I have a very, very strong opinion on this matter.
CCP Burger: As for the more epic, dramatic, shifting storylines where we take into account player involvement, we usually have a well-defined starting point and then multiple options for potential end states. Then how we get from A to B or C or D is fairly unknown. We just make sure that our shoelaces are not tied so tightly that we can't change course midway. But you know, this is the boring development speak. The more fun way to look at things is the fantastic enjoyment of letting go of control and seeing where our players will take us. Ultimately, at the end of the day, that's why we enjoy it so much and why we keep on doing it. Finding the exact balance of everything needing a narrative is something that we're still working on and striving to reach perfection
Between the focus on Faction Warfare and Heraldry allowing players to literally and metaphorically fly their flags, do you think these changes will lead to more hardcore role-playing and role-players?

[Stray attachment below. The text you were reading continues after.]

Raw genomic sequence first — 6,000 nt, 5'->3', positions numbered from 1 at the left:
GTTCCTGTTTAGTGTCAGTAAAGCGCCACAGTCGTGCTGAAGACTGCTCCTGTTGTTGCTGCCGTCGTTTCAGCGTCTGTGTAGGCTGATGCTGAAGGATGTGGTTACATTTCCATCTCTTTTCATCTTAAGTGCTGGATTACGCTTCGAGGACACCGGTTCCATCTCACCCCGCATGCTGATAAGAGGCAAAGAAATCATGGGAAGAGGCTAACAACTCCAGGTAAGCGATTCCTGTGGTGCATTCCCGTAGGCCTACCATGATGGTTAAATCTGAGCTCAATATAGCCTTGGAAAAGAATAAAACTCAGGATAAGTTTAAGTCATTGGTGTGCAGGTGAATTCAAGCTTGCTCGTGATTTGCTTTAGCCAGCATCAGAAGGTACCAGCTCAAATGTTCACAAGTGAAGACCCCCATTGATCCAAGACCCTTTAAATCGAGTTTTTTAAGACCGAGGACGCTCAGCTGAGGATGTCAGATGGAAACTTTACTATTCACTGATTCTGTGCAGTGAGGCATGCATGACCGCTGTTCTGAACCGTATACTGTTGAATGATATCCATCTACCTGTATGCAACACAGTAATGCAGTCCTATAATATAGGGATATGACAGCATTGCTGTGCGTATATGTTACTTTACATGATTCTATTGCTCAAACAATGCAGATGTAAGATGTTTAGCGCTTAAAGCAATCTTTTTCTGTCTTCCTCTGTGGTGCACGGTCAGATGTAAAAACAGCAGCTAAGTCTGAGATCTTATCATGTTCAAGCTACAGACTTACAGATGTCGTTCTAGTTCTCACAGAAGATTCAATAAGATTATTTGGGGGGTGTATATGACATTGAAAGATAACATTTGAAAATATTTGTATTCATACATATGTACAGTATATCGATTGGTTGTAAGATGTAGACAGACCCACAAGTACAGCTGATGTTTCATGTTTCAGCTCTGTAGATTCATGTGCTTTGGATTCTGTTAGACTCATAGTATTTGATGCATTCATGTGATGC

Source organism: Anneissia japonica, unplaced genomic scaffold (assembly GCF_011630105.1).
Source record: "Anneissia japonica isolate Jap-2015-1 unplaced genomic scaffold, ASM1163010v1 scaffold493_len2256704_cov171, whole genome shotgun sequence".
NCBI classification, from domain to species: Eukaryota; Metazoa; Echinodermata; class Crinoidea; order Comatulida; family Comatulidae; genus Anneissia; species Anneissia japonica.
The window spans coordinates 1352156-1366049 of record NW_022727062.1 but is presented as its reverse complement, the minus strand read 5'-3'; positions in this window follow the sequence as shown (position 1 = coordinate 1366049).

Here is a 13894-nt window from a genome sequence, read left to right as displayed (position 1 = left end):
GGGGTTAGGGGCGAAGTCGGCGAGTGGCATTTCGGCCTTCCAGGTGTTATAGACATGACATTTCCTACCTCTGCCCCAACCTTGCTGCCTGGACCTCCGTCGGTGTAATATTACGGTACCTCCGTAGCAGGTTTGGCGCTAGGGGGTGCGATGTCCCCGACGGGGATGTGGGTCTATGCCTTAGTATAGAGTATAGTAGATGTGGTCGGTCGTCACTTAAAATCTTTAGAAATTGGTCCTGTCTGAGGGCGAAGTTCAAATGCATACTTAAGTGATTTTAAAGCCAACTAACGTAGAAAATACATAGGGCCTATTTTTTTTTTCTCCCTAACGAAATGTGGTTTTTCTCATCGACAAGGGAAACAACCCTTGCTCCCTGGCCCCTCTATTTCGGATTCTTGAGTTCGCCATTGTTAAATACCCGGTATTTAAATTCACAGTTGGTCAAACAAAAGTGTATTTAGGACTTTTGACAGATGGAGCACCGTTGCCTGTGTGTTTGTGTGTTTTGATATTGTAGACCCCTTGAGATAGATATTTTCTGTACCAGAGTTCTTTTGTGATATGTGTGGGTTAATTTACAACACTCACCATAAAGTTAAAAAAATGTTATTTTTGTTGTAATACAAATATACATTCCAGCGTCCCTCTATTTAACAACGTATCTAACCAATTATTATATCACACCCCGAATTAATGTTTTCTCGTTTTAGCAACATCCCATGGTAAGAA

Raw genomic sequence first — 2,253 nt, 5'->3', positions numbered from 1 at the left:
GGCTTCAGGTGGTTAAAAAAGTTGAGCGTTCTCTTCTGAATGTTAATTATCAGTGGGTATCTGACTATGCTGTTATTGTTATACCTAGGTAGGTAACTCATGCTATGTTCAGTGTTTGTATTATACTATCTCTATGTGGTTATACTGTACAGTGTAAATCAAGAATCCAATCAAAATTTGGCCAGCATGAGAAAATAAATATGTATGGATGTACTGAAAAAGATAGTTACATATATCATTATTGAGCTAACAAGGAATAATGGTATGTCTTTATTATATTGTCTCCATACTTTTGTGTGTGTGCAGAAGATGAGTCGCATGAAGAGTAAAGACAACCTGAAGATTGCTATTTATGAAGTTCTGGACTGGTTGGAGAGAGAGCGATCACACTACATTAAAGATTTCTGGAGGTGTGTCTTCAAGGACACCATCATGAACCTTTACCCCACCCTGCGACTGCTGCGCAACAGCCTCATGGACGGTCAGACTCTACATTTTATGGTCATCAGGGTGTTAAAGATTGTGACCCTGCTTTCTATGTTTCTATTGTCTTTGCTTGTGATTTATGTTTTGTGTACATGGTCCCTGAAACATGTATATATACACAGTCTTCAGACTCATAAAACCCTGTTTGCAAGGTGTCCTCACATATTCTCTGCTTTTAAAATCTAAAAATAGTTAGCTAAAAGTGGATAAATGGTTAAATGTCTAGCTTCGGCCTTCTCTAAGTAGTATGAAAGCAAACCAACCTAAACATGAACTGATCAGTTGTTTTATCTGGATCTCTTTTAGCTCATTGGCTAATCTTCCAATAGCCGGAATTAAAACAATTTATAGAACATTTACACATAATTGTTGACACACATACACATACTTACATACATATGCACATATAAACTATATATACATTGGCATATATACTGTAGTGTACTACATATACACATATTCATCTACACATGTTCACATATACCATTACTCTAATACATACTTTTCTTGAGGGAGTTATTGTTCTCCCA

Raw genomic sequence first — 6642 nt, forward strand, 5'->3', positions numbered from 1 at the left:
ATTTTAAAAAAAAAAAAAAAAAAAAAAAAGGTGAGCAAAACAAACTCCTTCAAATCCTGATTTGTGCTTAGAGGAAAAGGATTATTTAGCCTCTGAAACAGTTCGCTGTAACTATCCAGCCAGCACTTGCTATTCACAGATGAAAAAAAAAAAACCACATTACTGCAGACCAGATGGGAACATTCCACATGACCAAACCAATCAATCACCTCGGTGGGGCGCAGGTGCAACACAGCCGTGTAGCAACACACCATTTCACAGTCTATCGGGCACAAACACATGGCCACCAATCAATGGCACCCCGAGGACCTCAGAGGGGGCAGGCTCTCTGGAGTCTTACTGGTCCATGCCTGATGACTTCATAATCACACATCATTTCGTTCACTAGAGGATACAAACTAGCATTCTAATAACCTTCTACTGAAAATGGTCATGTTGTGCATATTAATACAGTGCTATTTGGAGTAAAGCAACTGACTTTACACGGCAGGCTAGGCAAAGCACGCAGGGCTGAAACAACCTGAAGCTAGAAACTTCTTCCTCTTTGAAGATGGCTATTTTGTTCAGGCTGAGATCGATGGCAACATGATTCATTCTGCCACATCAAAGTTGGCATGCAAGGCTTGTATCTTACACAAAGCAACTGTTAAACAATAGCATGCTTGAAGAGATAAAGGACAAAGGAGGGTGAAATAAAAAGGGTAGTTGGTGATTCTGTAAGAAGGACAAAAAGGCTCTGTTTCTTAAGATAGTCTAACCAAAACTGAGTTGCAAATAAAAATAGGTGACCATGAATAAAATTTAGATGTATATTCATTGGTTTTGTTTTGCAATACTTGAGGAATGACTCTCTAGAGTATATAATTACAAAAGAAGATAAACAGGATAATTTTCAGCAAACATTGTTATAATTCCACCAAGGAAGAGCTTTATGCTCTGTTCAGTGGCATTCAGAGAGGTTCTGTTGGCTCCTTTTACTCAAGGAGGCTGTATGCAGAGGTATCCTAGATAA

CCP Burger: So, I have a very, very strong opinion on this matter. Oftentimes, people end up categorising players into role players or non-role players. I think we're all role players to a certain extent and there's always this role-playing element in anyone that plays games. Just as when you love a certain soccer team, you wear their jerseys -- but that doesn't mean you are playing for Manchester United. It's just to show your respect and support: "These are my colours." It's something that is deeply ingrained in us all. You want to be able to show off with pride what group or faction you belong to... who your people are.
CCP Burger: It's something we've wanted to do since forever. Finally, with Heraldry, we can grant people the ability to show who they are, where they came from, where they belong. It's about giving people purpose and meaning. Your faction, your social group, your friends, that stuff is meaningful and powerful. With this first step of Heraldry, allowing people to fly with their Alliance Corporation logos is great, but going forward, there are endless possibilities now that we have the framework and the platform.